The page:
Fisherman’s Luck, and Some Other Uncertain Things by Henry Van Dyke

Written in 1899 this collection of essays on fishing and life was a bit different from your typical fish story – but in all the good ways. Here are a few lines from some of my favorites:

A Wild Strawberry

” I tasted the odour of a hundred blossoms and the green shimmering of innumerable leaves and the sparkle of sifted sunbeams and the breath of highland breezes and the song of many birds and the murmur of flowing streams, – all in a wild strawberry.”


“The inventor of the familiar maxim that “fishermen must not talk’ is lost in the mists of antiquity, and well deserves his fate. … Why  in the name of all that is genial, should anglers go about their harmless sport in stealthy silence like conspirators, or sit together in a boat, dumb, glum, and penitential, like naughty schoolboys on the bench of disgrace?”

A Fatal Success

“It is just a kind of a defect, due to her education, of course. In everything else she’s magnificent. But she doesn’t care for fishing.”

A Lazy, Idle Brook

“Indolence is a virtue. It comes from two Latin words, which mean freedom from anxiety or grief. And that is a wholesome state of mind.”

The Open Fire

“Wood is the fuel for it. Out-of-doors is the place for it. A furnace is an underground prison for a toiling slave. A stove is a cage for a tame bird. Even a broad hearthstone and a pair of glittering andirons – the best ornament of a room – must be accepted as an imitation of the real thing. The veritable open fire is built in the open, with the whole earth for a fireplace and the sky for a chimney.”

Finally my personal favorite:

The Thrilling Moment

“Such is the absurd disposition of some anglers. They never see a fish without believing that they can catch him; but if they see no fish, they are inclined to think that the river is empty and the world hollow.”

Unfortunately having been written in 1899 it’s not any easy book to find at the library but Amazon does sell it and I see that you can get it free on your Kindle.

Would I recommend it? Even difficult to find I’d still recommend it to all my fishing friends and relations.

Gardening Without Work by Ruth Stout

When I saw the full title of this book I decided it was must read.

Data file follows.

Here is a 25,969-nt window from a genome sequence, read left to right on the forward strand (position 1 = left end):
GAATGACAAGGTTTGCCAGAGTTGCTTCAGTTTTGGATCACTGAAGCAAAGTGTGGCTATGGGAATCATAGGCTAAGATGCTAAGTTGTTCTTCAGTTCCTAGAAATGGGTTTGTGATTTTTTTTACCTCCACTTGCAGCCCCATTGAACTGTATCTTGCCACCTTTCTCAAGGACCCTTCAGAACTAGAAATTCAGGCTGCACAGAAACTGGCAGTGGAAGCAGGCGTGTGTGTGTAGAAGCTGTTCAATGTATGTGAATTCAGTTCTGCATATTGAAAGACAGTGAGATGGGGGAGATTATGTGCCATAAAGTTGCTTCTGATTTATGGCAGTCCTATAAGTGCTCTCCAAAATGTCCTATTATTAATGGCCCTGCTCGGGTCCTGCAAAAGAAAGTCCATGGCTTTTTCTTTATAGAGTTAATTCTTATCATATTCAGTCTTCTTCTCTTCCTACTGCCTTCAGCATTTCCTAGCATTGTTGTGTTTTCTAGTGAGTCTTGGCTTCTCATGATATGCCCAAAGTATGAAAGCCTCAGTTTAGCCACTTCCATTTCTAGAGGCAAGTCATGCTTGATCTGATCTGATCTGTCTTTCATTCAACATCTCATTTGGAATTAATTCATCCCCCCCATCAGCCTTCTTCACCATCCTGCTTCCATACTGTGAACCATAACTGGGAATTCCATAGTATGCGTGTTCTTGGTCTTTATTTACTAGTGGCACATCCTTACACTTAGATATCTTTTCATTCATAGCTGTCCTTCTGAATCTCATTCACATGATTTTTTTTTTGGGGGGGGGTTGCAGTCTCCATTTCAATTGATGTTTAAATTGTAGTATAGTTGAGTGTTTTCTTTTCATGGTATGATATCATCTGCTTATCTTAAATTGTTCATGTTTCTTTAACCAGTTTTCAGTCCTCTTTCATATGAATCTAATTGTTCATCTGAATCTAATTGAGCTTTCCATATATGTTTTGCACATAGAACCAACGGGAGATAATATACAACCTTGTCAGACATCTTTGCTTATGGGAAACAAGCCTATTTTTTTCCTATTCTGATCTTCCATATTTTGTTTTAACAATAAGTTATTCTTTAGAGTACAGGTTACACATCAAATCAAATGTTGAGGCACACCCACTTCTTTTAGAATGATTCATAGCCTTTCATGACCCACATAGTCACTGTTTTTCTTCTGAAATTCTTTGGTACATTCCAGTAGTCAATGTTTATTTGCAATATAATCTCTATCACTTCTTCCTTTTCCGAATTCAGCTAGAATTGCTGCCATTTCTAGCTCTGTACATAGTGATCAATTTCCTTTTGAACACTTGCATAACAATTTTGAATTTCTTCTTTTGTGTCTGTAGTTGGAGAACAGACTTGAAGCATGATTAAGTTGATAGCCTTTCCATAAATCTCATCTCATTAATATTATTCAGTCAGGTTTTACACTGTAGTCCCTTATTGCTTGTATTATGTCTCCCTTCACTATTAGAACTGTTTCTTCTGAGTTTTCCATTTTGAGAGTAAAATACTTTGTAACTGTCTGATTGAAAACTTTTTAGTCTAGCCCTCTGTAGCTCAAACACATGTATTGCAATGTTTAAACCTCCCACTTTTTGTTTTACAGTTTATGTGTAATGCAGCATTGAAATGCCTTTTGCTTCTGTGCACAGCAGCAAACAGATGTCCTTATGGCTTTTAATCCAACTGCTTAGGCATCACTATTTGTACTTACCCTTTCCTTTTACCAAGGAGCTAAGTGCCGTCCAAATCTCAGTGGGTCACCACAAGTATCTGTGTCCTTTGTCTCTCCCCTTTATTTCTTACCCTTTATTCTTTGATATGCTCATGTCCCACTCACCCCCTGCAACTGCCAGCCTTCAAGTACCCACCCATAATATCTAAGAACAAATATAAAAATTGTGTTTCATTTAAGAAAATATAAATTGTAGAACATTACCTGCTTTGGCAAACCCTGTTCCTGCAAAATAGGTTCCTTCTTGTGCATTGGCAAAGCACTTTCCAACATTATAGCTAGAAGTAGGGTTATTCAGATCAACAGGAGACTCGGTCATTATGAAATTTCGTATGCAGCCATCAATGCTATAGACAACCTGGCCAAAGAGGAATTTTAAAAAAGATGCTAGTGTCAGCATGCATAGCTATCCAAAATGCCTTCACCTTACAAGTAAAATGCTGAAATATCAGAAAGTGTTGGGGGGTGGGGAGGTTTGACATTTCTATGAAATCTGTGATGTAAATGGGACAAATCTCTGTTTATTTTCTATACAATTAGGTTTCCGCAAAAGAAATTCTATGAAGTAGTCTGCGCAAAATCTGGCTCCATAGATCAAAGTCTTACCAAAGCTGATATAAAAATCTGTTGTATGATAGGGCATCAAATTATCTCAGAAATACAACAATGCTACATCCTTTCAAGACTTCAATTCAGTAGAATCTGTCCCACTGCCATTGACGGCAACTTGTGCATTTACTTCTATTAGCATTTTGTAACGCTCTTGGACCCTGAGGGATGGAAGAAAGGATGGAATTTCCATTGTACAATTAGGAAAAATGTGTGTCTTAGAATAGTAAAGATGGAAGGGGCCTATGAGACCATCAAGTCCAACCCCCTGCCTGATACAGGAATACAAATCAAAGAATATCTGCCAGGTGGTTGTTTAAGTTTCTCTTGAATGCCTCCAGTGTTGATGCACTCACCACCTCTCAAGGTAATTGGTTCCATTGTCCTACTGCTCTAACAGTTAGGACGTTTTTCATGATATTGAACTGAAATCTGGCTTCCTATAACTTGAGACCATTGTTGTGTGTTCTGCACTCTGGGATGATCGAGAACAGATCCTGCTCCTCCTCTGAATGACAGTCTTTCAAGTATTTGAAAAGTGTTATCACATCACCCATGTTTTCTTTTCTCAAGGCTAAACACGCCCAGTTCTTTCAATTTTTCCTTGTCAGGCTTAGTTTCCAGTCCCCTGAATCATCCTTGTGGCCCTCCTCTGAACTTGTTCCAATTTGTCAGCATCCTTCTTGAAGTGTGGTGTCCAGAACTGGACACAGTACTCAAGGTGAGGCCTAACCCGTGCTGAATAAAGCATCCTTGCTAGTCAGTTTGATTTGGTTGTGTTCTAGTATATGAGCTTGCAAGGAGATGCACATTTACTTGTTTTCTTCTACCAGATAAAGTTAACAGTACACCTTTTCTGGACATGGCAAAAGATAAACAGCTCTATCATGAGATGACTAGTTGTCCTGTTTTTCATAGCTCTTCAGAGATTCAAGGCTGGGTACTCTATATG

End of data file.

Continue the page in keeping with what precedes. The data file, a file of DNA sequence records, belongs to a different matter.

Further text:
Gardening Without Work (Sounds great so far!) For the Aging, (Happens to all of us.) the Busy, (Yes?) and the Indolent. (I can’t be bothered to look this up but I think it applies as well.)

Within I found a ridiculously easy sounding gardening method delivered in an easy to read humorous sort of way by a person who loves to question the “experts”.

Would I recommend it? What’s not to love? OK, maybe, there were a few parts that I was uninterested in but the beauty of nonfiction is if you don’t want to grow squash you don’t have to read about it!

Born to Run by Christopher McDougall

This book is, among other things, about ultra-marathoners.

Ultra-marathons are nuts.

You’d have to be crazy to run for 100 miles/24 hours/forever.

Crazy people make for very interesting reading!

In addition to the stories about crazy people this book contains a lot of talk about the evils of shoes.

Since I have always believed in the evils of shoes it was fun and fascinating to read something that had some facts to back up my feelings.

Would I recommend this book? Yes. I believe it would be an interesting read even for a non-runner – you know, like me.

Fighting For Your Life, Man-eater Bears by Tom Hron

Dear Cousin Johnny,

Thank you for giving me this book to read.  I now know that if things really go poorly I should attempt to punch a black bear that is trying to eat me (or my friend/family member) in the nose.  Since I’m hoping it won’t come to that I’m now considering getting a larger dog, baseball bat, machete and stun gun to bring with me in the woods – just in case- oh and I promise not to forget my binoculars. Also after learning that grizzly bears enjoy flattening and shredding nylon tents I may never go camping much less hiking in certain areas again. My Dad painted a vivid enough picture of polar bears for me that I wasn’t planning on spending my vacation with one anytime soon but just in case his stories were fading in memory I now have some new ones to reinforce them with.

Thank you as well for the nightmare this book gave me. I had accidentally fallen asleep in Clara’s bed and that got me right back up and into my own bed. You know, the one with my husband who has a longer reach than me and would be better at beating a bear with a bat or punching it in the nose than I would.  And I certainly can’t forget to thank you for introducing me to a huge amount of graphic, horrific, descriptions of people who were eaten alive by bears. I shall never forget what a bear can do, ever… even if I want to.

Finally thank you for giving me a book to read that made me laugh. Because if I’m going to read about graphic bear deaths I do truly prefer it to be with a good dose of sarcasm and contempt for those who ignore “traditional knowledge and wisdom”…  “for the sake of computer modeling by a bunch of pinheads who have never set foot on the pack ice.”